Developing proper breathing technique is one of the most important aspects in learning to play any wind instrument. By becoming aware of proper breathing techniques and incorporating these techniques into everyday practice, saxophonists should be able to greatly improve all aspects of their playing. Even though proper breath support is one of the most important aspects of playing a wind instrument, some saxophonists ignore this aspect of performance since other factors occurring simultaneously also require their attention. If saxophonists do not play with the proper breath support, numerous performance problems are likely to result. To avoid these problems, diaphragmic breathing should be used to establish proper breath support allowing the embouchure and instrument to correctly work together. Although the method is sometimes not an instinctive habit for many players with focused practice, this method of breathing can be mastered and will greatly enhance a saxophonist’s performance ability.
The first factor in developing breath support is proper air intake. The saxophonist should breathe air in through the corners of the mouth while keeping the rest of the embouchure in place on the mouthpiece. An alternative to this method is to drop the lower jaw, keeping the lower lip in place over the lower teeth, and breathe in through the center of the mouth. Either method is acceptable and should be determined by the individual performer. When breathing in, air should be inhaled quickly and deeply in one large breath. As the diaphragm drops downward, it forces the waist area to expand outward in all directions, even on the sides and back. The shoulders should not rise but remain motionless. Saxophonists should think of filling up the body with air, starting with the area around the belt buckle and moving up to the head. Imagine pouring water into a container filling it up from the bottom.
When breathing out, the saxophonist should push the air upward with the diaphragm muscle located in the area just below the rib cage. The visible effect will be the waist area contracting to its original position before the breath was taken. This motion is much more intense than breathing out normally. When blowing air into the instrument, a narrow, steady stream of pressurized air should be blown throughout the duration of the phrase being played.
When correctly performing the breathing motion, correct air pressure will be maintained in the oral cavity allowing the embouchure to work properly. In addition, by having air pressure pushing outwards in all directions in the oral cavity, the saxophone can be played with less embouchure pressure from the lower jaw and teeth on the lower lip. The reason being that air pressure pushing downward on the jaw and lower teeth from inside the oral cavity, helps equalize the upward pressure applied from the jaw and lower teeth. This will allow the reed to vibrate more freely producing a more resonant sound.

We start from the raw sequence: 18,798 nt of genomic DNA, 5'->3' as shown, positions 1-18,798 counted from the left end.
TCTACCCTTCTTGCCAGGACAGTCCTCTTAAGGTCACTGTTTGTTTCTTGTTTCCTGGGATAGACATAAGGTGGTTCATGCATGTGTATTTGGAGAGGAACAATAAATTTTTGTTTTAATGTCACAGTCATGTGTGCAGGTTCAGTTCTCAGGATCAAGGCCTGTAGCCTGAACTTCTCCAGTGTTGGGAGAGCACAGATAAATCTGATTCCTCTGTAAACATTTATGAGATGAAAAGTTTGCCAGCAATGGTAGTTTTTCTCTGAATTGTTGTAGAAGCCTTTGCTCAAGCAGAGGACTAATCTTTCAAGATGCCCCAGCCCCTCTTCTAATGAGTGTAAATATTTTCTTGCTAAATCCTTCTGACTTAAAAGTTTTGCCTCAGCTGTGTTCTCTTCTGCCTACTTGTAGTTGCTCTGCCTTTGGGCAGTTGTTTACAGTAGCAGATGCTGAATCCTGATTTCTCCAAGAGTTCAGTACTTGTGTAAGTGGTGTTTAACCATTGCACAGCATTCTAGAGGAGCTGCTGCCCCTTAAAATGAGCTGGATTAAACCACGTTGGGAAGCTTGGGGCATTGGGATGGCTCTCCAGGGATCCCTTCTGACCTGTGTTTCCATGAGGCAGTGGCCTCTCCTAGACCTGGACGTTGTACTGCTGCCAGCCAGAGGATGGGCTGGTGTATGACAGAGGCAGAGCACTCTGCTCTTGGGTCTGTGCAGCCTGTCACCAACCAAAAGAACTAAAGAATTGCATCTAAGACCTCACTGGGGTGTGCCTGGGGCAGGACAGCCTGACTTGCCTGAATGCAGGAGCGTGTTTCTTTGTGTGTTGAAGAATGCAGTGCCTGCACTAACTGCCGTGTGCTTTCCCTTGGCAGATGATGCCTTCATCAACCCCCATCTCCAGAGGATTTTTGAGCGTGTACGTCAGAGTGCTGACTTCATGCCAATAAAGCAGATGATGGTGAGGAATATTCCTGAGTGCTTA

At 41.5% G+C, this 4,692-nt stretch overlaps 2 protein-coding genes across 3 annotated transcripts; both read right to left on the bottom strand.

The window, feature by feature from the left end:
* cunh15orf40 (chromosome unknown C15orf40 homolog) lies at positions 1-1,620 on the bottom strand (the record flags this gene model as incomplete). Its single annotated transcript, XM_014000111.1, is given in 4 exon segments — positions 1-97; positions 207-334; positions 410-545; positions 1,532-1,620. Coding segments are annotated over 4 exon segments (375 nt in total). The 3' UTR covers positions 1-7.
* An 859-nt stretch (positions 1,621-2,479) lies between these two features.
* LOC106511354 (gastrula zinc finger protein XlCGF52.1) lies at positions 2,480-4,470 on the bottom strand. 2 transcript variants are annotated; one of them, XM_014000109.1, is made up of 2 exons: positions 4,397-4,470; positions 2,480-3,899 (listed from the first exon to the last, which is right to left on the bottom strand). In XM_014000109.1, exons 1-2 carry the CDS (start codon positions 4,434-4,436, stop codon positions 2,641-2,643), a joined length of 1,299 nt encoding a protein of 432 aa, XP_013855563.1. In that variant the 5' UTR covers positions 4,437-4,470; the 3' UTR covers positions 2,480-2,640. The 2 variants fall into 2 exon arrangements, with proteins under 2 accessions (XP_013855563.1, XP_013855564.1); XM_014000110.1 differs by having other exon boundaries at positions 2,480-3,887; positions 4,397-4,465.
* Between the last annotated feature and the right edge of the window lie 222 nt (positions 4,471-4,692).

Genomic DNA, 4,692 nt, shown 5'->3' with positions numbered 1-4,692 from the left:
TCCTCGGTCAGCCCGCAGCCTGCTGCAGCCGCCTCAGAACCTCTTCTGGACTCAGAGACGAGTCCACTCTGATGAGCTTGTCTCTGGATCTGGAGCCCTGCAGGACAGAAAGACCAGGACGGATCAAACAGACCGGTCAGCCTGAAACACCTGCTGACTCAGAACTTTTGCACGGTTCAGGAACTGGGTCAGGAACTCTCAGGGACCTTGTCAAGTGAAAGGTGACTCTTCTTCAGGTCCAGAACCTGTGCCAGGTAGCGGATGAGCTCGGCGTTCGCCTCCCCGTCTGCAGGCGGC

One exercise to practice proper breathing is for the saxophonist to lie down on the back or stand with the back against a wall while placing a hand on the stomach. Next, a large breath should be taken through the mouth making sure that the waist expands in all directions as air enters the body. When performed properly, it will feel as if the air is filling up the body starting at the belt buckle and moving up to the head. The shoulders should not move during this process. If they do, the process is being performed incorrectly and must be tried again. Lying down or standing with the back against a wall should assist in this matter by holding the shoulders stationary while inhalation is taking place.
Another alternative position for this exercise in addition to lying down or standing with the back against a wall is to sit in a chair and bend over placing the chest against the knees. This position will also assist in keeping the shoulders stationary during inhalation.
When exhaling, the saxophonist should blow a narrow consistent stream of pressurized in a slow controlled manner with the diaphragm muscle. As a result, the waist area that was expanded during inhalation will return to its original position. When exhaling, the lips should be shaped in an “O” position, which will continue to focus the air into a narrow concentrated stream similar to one used to blow out a candle. This will approximate the motion performed when actually playing the instrument. The saxophonist should practice this exercise by inhaling for two seconds and exhaling for eight seconds. With practice, a performer will develop the ability to inhale a large quantity of air in one quick breath allowing long phrases to be played with no loss in tone quality or control.
Review of Proper Breathing Procedures
- Breathe in quickly and deeply through the mouth
- Fill up the body with air from the bottom up
- The waist should expand outward while the shoulders remain motionless
- Breathe out by pushing the air upward with the diaphragm
- A narrow consistent controlled stream of air should be blown out
- The waist should contract back to its original position
- Proper air pressure should be maintained in the oral cavity
- With proper air pressure, less jaw and lower teeth pressure is needed.
Diaphragmic breathing is not always an instinctive habit for many players but with careful attention and focused practice, this method of breathing can be mastered and will greatly enhance a saxophonist’s performance ability.